In DJ Goldfinger’s Stubblefields office lie multiple stacks of confiscated fake IDs from Washington, Idaho, Arizona and two from the same woman in South Carolina.
With overseas companies in China printing fake IDs for minors, Goldfinger said the game of fake IDs has changed.
“They’re like trading cards,” Goldfinger said. “Usually, you would have to go get an ID that looked like somebody.”
He said the quality of fake IDs being printed overseas concerns him the most. Additionally, Goldfinger said he is unsure of what companies will develop next.
Gary Jenkins, Pullman chief of police, said the department intercepted a package of fake IDs from China with the help of the U.S. Postal Service last year.
The department works very closely with Stubblefields, he said, and has officers near the bar in peak activity hours.
“Our best chance of addressing this is working with local businesses,” Jenkins said. “The technology to produce fake IDs that replicate actual IDs have improved so much.”
As a way to prevent minors getting into the bar with fake IDs, Goldfinger said he has begun to give $5 incentives to his employees who catch intruders at the door.
“One of the main things to catching these IDs is being a part of the community,” Goldfinger said. “We cannot be a bar and think we’re only dealing with people 21 and older.”
Bob Cady, owner of the Cougar Cottage, said the bar receives the most fake IDs after breaks in the school year.
The most common IDs the bar receives come from Idaho, Montana and Arizona, Cady said, which are often produced in China. However, he said the fake IDs are really easy to spot if they are the older state versions.
“The Arizona IDs are unique, and they get passed around quite a bit because they don’t expire for a long time,” he said.
In addition, he said the newer version of IDs for Idaho and Montana are harder to replicate.
While examining an ID, he said the staff looks to see first if the person is 21, checks if the ID is expired and then inspects the card to see if it has been made out of different material.
Afterwards, the staff does a facial feature ratio examination with the fake ID and the person in possession of the card.
“We’re under heavy scrutiny, and the Liquor Control Board is down here all the time,” he said. “For as long as we have been on campus, we are more susceptible to that risk of people serving to minors, but our staff is constantly trained."
In comparison to other establishments on College Hill, Cady said the bar does not receive as many fake IDs.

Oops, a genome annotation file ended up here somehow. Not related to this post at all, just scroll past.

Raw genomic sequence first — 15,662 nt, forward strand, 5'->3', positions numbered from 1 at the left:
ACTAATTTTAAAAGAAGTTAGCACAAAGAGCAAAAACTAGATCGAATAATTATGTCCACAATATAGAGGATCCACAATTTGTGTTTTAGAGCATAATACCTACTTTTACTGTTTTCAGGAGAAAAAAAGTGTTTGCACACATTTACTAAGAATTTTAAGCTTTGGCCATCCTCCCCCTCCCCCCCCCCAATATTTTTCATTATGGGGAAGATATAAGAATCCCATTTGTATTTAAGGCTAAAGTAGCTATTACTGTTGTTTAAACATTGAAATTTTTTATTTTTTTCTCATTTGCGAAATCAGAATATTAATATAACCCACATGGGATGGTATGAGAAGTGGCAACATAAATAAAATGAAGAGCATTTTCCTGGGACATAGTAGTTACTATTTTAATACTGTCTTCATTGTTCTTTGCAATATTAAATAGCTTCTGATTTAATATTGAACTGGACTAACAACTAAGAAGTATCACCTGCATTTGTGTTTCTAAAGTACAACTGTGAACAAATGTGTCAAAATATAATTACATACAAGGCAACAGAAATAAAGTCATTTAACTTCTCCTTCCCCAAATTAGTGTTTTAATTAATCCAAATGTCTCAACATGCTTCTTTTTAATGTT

Goldfinger said after he collects a stack of fake IDs over a period of time at Stubblefields, he turns them over to the Pullman Police Department and the Washington State Liquor Control Board.
For safety purposes, Goldfinger said the bar also has 16 cameras spread throughout two floors of the building, as well as a security chart for employees to follow.
He said he has started to tweet the fake IDs on the bar’s Twitter account because employees were receiving so many of them.
Goldfinger said a dollar earned by serving someone underage isn’t a “good dollar.”
“We just want to run a really good establishment, and alcohol can be dangerous if it is used in the wrong way,” he said.
When employees of the bar suspect a customer has a fake ID, Goldfinger said the police will generally confiscate the ID and arrest the person in possession of the card.
However, he said the bar does not try to hold any person in the case of a fake ID and gives them the opportunity to leave.
“We may have saved someone’s life in that situation,” Goldfinger said. “It’s a cat and mouse game, and you need to have good people at your door.”
The bar receives the most fake IDs at the beginning of the school year, Goldfinger said.
During the football season, employees also use ID scanners at the door for the big crowds and for people who try to slip through the cracks of security, he said.
When fake IDs are collected from local businesses, Jenkins said the stacks of replicated cards help the department see the latest trends.
“I’d like to see some way perhaps for more businesses who sell alcohol to work more cooperatively,” Jenkins said. “It compromises the businesses because they’re ultimately responsible to ensure that they don’t get people under 21 in their establishments.”